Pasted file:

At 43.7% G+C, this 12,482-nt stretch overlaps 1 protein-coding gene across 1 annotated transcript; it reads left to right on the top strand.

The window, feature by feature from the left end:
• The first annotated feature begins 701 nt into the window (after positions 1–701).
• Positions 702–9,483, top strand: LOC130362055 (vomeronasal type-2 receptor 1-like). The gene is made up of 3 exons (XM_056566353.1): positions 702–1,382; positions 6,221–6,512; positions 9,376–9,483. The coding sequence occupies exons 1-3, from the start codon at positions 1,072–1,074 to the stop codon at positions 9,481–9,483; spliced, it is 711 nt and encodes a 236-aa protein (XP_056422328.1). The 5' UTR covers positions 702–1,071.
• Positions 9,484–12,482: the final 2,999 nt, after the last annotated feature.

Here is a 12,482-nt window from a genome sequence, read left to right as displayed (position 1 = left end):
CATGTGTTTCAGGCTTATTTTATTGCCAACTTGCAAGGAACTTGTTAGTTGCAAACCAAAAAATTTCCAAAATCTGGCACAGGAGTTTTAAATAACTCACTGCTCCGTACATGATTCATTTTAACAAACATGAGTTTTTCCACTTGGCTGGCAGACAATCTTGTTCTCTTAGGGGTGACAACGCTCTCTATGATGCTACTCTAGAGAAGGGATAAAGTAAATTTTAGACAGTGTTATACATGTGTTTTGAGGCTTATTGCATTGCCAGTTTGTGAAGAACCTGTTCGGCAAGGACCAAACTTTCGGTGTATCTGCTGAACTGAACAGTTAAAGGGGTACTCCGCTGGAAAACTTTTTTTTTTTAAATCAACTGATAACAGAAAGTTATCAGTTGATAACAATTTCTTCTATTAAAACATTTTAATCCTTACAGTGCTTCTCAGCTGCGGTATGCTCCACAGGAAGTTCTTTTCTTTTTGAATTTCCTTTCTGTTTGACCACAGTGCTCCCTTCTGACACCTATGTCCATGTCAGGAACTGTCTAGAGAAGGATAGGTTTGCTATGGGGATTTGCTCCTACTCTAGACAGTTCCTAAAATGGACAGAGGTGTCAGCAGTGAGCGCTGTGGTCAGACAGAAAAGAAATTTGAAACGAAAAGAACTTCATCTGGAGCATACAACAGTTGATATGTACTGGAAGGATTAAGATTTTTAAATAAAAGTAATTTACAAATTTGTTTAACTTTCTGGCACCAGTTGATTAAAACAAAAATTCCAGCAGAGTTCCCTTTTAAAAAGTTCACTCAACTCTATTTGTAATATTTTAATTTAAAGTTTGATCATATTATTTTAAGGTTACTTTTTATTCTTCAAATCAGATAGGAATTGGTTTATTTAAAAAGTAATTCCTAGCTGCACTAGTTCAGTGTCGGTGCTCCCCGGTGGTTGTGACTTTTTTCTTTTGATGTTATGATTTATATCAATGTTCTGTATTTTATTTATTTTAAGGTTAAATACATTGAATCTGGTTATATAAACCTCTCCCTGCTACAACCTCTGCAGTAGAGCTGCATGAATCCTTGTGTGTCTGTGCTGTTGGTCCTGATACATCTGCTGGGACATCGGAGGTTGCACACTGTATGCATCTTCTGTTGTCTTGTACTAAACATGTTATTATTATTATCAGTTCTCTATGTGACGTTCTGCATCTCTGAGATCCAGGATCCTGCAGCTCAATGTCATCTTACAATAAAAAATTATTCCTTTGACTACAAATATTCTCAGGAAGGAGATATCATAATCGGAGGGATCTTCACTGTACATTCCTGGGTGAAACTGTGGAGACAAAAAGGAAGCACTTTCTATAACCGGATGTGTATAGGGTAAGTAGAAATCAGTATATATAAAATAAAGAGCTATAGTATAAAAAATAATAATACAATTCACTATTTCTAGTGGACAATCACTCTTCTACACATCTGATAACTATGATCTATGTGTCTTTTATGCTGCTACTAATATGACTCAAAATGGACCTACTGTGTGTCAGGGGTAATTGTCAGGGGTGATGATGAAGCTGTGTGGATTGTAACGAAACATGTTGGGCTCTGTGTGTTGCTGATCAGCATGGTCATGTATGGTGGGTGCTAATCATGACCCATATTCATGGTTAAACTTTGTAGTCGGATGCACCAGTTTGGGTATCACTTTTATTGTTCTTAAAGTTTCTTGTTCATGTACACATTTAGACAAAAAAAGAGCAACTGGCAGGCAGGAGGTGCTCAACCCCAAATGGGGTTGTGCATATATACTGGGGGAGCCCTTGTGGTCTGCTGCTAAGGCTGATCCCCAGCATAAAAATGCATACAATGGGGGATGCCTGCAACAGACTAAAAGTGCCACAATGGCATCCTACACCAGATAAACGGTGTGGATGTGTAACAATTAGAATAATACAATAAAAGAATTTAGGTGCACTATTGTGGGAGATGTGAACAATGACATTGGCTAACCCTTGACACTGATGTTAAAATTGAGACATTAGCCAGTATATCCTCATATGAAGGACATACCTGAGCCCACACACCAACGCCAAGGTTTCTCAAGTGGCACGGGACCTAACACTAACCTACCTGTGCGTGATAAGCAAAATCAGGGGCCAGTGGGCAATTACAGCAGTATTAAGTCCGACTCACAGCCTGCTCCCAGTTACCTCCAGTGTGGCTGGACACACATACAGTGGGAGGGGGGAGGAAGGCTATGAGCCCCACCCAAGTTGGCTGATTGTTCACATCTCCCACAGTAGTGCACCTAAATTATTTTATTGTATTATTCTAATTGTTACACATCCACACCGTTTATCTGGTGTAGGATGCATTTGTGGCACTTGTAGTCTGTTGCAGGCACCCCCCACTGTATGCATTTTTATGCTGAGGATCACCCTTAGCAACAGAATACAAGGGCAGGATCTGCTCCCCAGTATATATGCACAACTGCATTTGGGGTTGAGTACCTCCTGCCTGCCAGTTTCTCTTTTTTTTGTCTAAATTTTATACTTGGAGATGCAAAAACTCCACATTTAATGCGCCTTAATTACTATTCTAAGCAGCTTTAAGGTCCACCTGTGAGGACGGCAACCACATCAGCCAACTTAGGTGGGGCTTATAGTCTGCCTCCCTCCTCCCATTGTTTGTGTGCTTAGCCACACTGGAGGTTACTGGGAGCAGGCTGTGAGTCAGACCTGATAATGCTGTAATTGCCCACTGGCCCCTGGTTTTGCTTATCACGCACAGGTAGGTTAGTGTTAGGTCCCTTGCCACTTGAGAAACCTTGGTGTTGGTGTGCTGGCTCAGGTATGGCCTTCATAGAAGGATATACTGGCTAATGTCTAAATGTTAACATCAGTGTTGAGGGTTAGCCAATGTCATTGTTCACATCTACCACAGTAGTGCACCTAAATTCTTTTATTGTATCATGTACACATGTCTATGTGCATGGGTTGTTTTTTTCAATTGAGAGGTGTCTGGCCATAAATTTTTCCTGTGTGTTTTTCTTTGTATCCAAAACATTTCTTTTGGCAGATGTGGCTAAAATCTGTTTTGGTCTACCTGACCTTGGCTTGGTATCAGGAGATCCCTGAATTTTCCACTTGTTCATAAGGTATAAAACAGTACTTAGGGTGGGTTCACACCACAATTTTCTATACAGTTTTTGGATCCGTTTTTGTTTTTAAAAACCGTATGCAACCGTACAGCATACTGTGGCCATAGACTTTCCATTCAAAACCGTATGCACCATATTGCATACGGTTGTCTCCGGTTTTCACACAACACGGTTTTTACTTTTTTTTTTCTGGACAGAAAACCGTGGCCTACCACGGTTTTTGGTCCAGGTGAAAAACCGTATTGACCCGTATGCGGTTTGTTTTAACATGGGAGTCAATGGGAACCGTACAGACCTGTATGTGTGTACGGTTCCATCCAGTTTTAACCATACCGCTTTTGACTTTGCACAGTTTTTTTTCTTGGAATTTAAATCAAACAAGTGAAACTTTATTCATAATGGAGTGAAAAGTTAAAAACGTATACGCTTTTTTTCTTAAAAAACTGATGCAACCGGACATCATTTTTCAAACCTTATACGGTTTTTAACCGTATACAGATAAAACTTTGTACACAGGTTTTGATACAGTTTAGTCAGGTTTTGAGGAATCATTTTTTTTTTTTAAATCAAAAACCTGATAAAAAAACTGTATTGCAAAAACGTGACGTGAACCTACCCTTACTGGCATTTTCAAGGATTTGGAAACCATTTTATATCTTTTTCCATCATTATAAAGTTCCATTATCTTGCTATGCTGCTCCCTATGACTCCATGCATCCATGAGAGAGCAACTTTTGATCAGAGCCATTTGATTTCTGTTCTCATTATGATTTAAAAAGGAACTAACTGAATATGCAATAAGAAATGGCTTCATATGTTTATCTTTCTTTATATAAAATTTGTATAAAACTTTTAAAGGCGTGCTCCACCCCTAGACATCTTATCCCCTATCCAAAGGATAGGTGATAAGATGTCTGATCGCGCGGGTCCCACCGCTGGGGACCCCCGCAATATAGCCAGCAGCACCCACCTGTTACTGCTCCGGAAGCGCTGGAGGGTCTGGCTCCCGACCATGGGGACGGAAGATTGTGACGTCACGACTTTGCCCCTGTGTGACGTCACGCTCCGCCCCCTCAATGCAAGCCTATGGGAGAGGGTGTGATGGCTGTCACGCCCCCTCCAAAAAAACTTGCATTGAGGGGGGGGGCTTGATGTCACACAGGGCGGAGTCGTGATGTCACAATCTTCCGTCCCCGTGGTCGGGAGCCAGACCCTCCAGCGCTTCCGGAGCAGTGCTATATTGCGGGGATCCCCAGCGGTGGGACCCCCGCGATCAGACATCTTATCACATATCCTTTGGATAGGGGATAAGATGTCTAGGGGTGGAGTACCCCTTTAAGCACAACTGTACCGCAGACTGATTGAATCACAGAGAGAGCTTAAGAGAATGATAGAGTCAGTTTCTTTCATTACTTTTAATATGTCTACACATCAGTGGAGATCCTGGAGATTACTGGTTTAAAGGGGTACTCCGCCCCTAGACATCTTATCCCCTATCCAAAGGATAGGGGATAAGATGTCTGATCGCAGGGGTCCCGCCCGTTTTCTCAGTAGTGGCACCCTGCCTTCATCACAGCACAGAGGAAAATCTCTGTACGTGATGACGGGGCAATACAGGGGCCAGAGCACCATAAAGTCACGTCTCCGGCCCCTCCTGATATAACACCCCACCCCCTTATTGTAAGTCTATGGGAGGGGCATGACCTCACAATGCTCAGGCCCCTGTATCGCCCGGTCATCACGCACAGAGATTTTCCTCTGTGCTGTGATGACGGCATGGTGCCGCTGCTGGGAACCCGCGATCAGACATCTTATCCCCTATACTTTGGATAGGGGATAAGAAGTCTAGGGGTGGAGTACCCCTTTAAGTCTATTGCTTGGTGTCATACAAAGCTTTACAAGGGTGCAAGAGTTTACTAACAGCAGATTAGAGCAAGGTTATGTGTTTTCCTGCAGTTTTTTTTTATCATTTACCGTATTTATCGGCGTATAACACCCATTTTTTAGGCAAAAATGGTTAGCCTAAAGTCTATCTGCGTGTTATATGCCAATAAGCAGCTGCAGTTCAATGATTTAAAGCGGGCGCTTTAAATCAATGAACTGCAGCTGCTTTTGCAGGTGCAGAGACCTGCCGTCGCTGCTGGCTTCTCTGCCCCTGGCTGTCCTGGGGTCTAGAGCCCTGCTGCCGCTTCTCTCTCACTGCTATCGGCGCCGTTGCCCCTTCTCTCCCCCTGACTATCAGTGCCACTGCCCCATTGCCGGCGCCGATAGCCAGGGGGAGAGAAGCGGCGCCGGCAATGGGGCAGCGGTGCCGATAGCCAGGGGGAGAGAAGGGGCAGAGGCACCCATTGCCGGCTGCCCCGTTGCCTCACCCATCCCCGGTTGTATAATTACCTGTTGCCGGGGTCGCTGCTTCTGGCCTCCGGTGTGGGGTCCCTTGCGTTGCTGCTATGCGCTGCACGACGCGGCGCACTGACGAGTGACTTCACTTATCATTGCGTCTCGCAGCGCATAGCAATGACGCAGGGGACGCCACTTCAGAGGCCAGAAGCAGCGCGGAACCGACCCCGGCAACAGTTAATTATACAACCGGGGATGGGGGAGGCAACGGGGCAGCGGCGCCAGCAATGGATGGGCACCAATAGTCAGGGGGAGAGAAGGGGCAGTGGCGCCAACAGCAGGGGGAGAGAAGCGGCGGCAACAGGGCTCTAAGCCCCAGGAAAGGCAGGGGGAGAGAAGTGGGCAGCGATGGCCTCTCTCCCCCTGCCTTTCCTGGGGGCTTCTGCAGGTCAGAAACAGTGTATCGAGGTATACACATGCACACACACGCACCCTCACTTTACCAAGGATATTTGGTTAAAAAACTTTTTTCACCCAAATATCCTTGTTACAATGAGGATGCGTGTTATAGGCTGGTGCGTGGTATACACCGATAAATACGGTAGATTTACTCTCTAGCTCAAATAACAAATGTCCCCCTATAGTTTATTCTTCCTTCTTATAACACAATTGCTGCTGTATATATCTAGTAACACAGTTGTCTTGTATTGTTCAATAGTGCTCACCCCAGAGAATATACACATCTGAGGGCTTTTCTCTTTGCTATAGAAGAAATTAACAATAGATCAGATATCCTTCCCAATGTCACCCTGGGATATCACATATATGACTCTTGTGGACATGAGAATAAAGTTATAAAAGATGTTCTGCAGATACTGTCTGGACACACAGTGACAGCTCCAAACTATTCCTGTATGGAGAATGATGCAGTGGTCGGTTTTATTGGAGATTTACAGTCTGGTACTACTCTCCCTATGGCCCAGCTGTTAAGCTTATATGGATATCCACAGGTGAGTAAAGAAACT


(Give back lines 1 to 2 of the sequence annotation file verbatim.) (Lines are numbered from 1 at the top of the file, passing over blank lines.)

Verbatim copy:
At 43.7% G+C, this 12,482-nt stretch overlaps 1 protein-coding gene across 1 annotated transcript; it reads left to right on the top strand.

The window, feature by feature from the left end: